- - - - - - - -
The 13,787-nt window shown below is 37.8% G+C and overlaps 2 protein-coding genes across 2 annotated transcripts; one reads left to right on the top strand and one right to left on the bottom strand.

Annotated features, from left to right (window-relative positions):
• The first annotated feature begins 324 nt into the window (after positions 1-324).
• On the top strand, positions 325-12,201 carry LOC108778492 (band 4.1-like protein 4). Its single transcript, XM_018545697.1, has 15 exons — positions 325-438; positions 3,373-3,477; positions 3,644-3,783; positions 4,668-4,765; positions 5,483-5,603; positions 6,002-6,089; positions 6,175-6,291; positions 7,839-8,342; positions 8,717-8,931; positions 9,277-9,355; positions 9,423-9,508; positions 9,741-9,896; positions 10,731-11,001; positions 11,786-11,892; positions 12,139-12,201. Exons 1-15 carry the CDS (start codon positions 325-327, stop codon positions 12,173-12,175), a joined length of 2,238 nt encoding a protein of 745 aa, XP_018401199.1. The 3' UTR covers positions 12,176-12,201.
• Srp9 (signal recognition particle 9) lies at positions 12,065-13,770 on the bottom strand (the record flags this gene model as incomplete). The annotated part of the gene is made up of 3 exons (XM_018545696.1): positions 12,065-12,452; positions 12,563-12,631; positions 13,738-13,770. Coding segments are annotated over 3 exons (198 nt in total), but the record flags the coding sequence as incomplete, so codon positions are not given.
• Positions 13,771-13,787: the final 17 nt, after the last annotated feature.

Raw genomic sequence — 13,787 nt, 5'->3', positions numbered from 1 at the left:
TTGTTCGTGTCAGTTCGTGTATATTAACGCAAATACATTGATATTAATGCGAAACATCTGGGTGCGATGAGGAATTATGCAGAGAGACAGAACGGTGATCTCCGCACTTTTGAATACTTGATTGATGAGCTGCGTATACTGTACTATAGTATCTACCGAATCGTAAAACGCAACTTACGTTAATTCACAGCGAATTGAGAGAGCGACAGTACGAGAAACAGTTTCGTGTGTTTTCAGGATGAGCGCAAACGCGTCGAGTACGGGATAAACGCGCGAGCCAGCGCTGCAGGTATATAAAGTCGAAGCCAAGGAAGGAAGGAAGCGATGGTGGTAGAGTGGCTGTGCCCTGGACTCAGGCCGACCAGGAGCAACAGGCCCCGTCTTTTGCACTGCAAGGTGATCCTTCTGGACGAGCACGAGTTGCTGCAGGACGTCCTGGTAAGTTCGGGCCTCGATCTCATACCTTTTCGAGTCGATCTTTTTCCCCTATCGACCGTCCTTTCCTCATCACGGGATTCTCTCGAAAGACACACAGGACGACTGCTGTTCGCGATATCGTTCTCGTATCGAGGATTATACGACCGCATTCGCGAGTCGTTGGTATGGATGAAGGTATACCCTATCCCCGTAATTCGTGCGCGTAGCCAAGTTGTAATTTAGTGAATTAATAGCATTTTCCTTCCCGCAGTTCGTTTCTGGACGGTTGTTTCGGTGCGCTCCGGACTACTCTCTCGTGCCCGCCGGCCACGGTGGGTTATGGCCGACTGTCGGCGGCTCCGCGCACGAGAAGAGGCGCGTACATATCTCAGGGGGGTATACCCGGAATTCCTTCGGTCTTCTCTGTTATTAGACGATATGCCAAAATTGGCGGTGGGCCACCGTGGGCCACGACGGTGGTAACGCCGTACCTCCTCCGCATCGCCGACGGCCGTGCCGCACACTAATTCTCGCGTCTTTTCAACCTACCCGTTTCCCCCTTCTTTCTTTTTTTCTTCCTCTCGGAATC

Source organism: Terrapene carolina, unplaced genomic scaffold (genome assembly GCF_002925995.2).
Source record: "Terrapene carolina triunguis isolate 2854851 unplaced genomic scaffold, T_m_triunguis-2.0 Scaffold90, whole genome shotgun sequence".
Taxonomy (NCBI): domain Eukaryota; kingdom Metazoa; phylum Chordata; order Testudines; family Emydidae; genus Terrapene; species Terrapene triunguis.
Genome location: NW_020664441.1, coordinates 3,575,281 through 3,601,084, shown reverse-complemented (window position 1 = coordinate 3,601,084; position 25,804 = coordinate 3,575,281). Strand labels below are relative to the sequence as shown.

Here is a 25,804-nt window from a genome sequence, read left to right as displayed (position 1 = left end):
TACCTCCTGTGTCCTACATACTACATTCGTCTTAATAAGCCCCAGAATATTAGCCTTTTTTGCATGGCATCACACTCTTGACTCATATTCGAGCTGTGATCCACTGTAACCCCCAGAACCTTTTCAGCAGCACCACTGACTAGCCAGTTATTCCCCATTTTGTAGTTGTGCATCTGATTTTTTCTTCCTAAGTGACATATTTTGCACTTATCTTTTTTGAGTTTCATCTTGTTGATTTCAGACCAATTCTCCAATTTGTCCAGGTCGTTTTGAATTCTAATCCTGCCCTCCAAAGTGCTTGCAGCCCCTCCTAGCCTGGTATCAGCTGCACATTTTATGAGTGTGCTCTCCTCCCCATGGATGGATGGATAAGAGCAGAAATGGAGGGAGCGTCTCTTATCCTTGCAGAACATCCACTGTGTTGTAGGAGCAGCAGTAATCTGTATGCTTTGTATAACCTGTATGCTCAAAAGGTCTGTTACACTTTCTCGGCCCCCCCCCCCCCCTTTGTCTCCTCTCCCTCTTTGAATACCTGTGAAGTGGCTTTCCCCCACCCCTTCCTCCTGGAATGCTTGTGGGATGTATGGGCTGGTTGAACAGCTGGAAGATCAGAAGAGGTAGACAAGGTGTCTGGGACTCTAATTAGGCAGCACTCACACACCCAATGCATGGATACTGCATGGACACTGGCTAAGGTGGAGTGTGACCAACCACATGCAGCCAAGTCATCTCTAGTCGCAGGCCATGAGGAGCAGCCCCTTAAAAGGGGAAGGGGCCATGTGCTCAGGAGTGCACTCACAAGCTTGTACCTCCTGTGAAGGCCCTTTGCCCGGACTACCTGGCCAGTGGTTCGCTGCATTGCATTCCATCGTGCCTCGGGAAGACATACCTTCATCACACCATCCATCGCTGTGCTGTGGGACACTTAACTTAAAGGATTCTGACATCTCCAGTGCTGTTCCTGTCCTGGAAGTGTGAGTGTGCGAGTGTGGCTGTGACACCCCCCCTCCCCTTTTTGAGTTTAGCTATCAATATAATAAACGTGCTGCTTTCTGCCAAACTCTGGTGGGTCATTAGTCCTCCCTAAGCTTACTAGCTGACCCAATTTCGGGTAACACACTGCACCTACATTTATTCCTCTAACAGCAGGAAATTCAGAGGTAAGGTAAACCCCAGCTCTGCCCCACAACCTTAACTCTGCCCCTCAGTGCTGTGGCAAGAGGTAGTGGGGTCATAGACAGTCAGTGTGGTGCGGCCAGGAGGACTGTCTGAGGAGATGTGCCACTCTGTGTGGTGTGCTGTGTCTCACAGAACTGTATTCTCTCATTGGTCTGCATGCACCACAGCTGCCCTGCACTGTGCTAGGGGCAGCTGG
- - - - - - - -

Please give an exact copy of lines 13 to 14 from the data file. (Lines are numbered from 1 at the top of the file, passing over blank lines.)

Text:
Here is a 25,804-nt window from a genome sequence, read left to right as displayed (position 1 = left end):
TACCTCCTGTGTCCTACATACTACATTCGTCTTAATAAGCCCCAGAATATTAGCCTTTTTTGCATGGCATCACACTCTTGACTCATATTCGAGCTGTGATCCACTGTAACCCCCAGAACCTTTTCAGCAGCACCACTGACTAGCCAGTTATTCCCCATTTTGTAGTTGTGCATCTGATTTTTTCTTCCTAAGTGACATATTTTGCACTTATCTTTTTTGAGTTTCATCTTGTTGATTTCAGACCAATTCTCCAATTTGTCCAGGTCGTTTTGAATTCTAATCCTGCCCTCCAAAGTGCTTGCAGCCCCTCCTAGCCTGGTATCAGCTGCACATTTTATGAGTGTGCTCTCCTCCCCATGGATGGATGGATAAGAGCAGAAATGGAGGGAGCGTCTCTTATCCTTGCAGAACATCCACTGTGTTGTAGGAGCAGCAGTAATCTGTATGCTTTGTATAACCTGTATGCTCAAAAGGTCTGTTACACTTTCTCGGCCCCCCCCCCCCCCTTTGTCTCCTCTCCCTCTTTGAATACCTGTGAAGTGGCTTTCCCCCACCCCTTCCTCCTGGAATGCTTGTGGGATGTATGGGCTGGTTGAACAGCTGGAAGATCAGAAGAGGTAGACAAGGTGTCTGGGACTCTAATTAGGCAGCACTCACACACCCAATGCATGGATACTGCATGGACACTGGCTAAGGTGGAGTGTGACCAACCACATGCAGCCAAGTCATCTCTAGTCGCAGGCCATGAGGAGCAGCCCCTTAAAAGGGGAAGGGGCCATGTGCTCAGGAGTGCACTCACAAGCTTGTACCTCCTGTGAAGGCCCTTTGCCCGGACTACCTGGCCAGTGGTTCGCTGCATTGCATTCCATCGTGCCTCGGGAAGACATACCTTCATCACACCATCCATCGCTGTGCTGTGGGACACTTAACTTAAAGGATTCTGACATCTCCAGTGCTGTTCCTGTCCTGGAAGTGTGAGTGTGCGAGTGTGGCTGTGACACCCCCCCTCCCCTTTTTGAGTTTAGCTATCAATATAATAAACGTGCTGCTTTCTGCCAAACTCTGGTGGGTCATTAGTCCTCCCTAAGCTTACTAGCTGACCCAATTTCGGGTAACACACTGCACCTACATTTATTCCTCTAACAGCAGGAAATTCAGAGGTAAGGTAAACCCCAGCTCTGCCCCACAACCTTAACTCTGCCCCTCAGTGCTGTGGCAAGAGGTAGTGGGGTCATAGACAGTCAGTGTGGTGCGGCCAGGAGGACTGTCTGAGGAGATGTGCCACTCTGTGTGGTGTGCTGTGTCTCACAGAACTGTATTCTCTCATTGGTCTGCATGCACCACAGCTGCCCTGCACTGTGCTAGGGGCAGCTGG